By Sheila Babb Anderson

One of the long-standing problems with fighting youth homelessness is the lack of reliable data about the scale of the problem. While earlier studies have indicated that we have around 13,000 homeless youth and young adults in Washington, there has never been a number to show the full nationwide scope.

That changed this month with study results funded in part by the Campion Foundation, Chapin Hall’s “Voices of Youth Count.” Chapin Hall has produced the first ever academically defensible national youth homelessness survey, also published in the Journal of Adolescent Health.

These national numbers confirm that Congress needs to do more to support homeless youth and young adults. Now that they have a true idea of the scale of this issue, we hope Congress will do what is needed to address it on the federal level.

Key findings from the study include:

  • 1 in 10 young adults ages 18-25 and 1 in 30 youth ages 13-17 experienced a form of homelessness over a 12-month period
  • This adds up to 2 million youth and young adults experiencing homelessness in a given year
  • Homelessness is equally likely to occur in both urban and rural areas
  • Youth of color and LGTBQ+ youth are more likely to experience homelessness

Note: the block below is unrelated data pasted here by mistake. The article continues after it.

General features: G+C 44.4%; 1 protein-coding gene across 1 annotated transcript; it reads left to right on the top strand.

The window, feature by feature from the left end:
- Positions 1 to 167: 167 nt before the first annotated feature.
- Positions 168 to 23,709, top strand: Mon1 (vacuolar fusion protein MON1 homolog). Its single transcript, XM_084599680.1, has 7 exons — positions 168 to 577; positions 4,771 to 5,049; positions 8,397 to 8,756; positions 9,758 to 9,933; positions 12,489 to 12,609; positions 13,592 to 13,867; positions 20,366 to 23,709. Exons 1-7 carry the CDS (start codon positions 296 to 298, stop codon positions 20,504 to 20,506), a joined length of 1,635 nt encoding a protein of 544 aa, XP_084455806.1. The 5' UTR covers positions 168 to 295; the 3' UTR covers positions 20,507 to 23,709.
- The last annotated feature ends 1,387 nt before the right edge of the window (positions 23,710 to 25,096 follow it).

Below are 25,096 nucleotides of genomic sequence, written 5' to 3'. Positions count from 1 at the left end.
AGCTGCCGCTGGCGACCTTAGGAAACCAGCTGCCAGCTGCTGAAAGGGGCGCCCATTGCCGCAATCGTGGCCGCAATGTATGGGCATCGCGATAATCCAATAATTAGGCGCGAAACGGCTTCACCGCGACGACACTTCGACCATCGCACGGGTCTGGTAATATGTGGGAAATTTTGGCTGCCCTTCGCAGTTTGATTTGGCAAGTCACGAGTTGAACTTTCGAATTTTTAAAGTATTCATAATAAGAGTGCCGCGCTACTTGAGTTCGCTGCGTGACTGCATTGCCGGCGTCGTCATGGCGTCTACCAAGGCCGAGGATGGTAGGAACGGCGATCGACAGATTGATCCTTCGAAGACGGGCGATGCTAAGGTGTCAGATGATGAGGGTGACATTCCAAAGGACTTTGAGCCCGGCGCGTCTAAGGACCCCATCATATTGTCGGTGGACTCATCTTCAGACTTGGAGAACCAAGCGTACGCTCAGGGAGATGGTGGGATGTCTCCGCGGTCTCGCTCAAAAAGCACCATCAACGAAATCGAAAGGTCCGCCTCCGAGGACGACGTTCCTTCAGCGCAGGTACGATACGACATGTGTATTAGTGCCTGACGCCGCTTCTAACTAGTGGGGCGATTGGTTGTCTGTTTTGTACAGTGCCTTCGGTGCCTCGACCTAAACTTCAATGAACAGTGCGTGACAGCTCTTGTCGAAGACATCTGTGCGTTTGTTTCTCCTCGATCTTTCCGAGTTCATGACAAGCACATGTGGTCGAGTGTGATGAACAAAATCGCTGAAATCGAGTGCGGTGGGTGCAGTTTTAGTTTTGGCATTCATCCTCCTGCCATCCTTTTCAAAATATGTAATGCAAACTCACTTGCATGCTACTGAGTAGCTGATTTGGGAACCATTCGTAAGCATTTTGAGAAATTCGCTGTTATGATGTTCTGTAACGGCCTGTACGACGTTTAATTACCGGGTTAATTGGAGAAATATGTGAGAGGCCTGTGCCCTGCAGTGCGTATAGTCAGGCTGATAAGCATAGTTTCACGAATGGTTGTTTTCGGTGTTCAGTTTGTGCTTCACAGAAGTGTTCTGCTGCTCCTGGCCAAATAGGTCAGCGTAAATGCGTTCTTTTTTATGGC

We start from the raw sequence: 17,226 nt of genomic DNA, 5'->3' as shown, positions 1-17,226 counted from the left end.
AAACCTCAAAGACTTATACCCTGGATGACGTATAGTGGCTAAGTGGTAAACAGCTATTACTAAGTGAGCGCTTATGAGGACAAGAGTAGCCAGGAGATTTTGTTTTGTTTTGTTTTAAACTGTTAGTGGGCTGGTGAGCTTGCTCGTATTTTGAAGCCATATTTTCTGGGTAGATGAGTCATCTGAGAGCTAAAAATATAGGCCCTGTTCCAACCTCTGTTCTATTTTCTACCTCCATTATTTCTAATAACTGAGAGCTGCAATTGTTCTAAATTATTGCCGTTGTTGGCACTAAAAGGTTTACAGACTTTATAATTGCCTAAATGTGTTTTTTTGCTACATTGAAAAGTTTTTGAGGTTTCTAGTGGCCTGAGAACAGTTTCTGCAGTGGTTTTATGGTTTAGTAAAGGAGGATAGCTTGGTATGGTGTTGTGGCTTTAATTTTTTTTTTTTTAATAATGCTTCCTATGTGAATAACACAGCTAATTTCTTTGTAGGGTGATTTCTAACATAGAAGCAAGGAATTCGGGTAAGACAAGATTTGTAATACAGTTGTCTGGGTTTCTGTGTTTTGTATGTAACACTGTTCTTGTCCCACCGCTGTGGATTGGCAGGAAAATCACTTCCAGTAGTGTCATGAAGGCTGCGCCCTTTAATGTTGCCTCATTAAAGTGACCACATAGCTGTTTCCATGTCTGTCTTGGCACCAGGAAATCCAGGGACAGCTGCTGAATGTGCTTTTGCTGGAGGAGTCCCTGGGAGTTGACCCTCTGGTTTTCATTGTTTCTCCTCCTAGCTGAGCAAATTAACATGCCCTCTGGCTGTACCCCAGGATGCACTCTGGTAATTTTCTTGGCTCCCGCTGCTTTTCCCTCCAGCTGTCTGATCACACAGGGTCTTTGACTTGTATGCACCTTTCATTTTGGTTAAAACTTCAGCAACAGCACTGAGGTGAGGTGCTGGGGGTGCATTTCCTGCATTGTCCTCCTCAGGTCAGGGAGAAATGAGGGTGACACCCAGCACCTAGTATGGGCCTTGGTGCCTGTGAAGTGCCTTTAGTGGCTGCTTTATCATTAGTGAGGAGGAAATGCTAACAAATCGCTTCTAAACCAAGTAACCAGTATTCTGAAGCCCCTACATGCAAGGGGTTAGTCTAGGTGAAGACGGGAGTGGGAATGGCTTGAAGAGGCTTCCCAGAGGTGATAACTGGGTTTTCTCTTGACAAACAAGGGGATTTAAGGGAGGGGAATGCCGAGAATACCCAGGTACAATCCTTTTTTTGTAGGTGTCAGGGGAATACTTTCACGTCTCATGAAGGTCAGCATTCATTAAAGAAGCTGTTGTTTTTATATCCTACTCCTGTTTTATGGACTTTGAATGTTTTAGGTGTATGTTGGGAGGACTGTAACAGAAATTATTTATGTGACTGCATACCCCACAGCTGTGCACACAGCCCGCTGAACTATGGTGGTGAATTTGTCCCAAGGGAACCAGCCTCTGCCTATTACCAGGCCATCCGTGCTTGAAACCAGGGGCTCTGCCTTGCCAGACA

Along with the study results, Chapin Hall has also issued a number of recommendations on the federal level to combat the problem. Some of the recommendations include:

  • Conduct national estimates of youth homelessness biennially to track our progress in ending youth homelessness.
  • Fund housing interventions, services, and prevention efforts at the scale needed to end youth homelessness and recognize that youth need different services than adults.
  • Focus on prevention in systems where we see youth experiencing homelessness: child welfare, juvenile justice, and education.
  • Tailor supports for rural youth experiencing homelessness to account for limited services over a larger terrain.

As we approach Washington’s 2018 legislative session, our partners at A Way Home Washington and other advocacy groups will be incorporating the Voices of Youth Count study and recommendations into their agendas to keep progress moving forward on the state level.

Read the full Voices of Youth Count study here.